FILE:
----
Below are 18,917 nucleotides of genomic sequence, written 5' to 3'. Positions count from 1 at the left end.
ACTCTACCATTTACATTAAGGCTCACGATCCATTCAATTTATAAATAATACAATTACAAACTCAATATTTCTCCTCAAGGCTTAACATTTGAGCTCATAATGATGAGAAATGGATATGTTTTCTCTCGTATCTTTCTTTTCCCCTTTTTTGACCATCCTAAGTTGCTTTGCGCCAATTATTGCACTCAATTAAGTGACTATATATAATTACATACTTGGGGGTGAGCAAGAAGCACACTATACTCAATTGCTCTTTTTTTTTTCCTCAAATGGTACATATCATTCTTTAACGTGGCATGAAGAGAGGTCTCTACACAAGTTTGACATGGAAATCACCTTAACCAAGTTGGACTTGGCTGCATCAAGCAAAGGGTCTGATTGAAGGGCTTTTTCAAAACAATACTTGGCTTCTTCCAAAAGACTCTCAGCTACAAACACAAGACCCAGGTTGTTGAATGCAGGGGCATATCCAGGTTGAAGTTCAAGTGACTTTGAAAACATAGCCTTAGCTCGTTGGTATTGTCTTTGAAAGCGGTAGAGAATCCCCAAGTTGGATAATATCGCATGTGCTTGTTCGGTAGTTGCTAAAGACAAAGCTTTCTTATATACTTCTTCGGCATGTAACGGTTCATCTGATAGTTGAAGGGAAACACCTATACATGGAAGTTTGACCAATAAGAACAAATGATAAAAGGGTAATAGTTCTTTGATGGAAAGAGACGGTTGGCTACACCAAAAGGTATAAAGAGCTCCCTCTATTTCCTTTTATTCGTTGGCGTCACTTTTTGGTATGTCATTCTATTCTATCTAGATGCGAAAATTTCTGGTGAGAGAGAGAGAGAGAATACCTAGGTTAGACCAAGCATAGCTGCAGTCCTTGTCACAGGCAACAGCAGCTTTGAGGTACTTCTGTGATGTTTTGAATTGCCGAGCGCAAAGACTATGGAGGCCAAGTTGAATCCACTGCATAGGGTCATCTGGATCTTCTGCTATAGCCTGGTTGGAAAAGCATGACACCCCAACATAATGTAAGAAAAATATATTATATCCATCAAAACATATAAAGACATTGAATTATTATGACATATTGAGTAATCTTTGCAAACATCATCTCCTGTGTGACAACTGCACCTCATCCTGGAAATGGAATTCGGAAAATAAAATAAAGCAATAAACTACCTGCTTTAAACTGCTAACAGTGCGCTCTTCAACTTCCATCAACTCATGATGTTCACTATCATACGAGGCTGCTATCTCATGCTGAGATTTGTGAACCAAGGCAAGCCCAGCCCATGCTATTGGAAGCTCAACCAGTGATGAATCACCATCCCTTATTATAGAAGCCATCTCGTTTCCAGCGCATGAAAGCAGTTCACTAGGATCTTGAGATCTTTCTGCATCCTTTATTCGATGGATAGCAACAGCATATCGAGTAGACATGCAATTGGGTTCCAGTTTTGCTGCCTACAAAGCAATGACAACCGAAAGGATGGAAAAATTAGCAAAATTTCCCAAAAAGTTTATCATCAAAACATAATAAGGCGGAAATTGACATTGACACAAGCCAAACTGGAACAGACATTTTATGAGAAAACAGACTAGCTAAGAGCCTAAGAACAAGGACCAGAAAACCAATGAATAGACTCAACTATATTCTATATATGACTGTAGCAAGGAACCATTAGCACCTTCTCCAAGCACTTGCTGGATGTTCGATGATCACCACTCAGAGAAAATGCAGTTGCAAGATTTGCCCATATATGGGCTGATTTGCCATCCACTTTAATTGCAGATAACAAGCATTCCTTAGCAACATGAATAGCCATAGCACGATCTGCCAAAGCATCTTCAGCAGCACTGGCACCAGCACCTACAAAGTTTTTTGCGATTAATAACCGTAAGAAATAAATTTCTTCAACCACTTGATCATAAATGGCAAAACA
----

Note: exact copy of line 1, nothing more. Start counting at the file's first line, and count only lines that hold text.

Below are 18,917 nucleotides of genomic sequence, written 5' to 3'. Positions count from 1 at the left end.